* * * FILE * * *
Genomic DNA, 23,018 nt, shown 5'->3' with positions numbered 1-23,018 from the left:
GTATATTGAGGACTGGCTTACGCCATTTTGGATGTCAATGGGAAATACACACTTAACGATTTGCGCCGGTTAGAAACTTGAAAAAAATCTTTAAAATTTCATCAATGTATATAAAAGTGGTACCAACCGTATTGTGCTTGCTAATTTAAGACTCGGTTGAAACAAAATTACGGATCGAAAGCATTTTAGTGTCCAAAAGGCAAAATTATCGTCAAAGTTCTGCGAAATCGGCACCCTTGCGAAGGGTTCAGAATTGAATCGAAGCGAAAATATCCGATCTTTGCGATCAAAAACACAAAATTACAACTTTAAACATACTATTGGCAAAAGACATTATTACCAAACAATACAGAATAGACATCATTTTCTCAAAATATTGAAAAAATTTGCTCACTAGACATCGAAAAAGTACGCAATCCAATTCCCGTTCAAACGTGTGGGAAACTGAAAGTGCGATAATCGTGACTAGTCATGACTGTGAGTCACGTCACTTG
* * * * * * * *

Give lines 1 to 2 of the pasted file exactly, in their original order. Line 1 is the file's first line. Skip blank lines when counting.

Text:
Genomic DNA, 23,018 nt, shown 5'->3' with positions numbered 1-23,018 from the left:
GTATATTGAGGACTGGCTTACGCCATTTTGGATGTCAATGGGAAATACACACTTAACGATTTGCGCCGGTTAGAAACTTGAAAAAAATCTTTAAAATTTCATCAATGTATATAAAAGTGGTACCAACCGTATTGTGCTTGCTAATTTAAGACTCGGTTGAAACAAAATTACGGATCGAAAGCATTTTAGTGTCCAAAAGGCAAAATTATCGTCAAAGTTCTGCGAAATCGGCACCCTTGCGAAGGGTTCAGAATTGAATCGAAGCGAAAATATCCGATCTTTGCGATCAAAAACACAAAATTACAACTTTAAACATACTATTGGCAAAAGACATTATTACCAAACAATACAGAATAGACATCATTTTCTCAAAATATTGAAAAAATTTGCTCACTAGACATCGAAAAAGTACGCAATCCAATTCCCGTTCAAACGTGTGGGAAACTGAAAGTGCGATAATCGTGACTAGTCATGACTGTGAGTCACGTCACTTG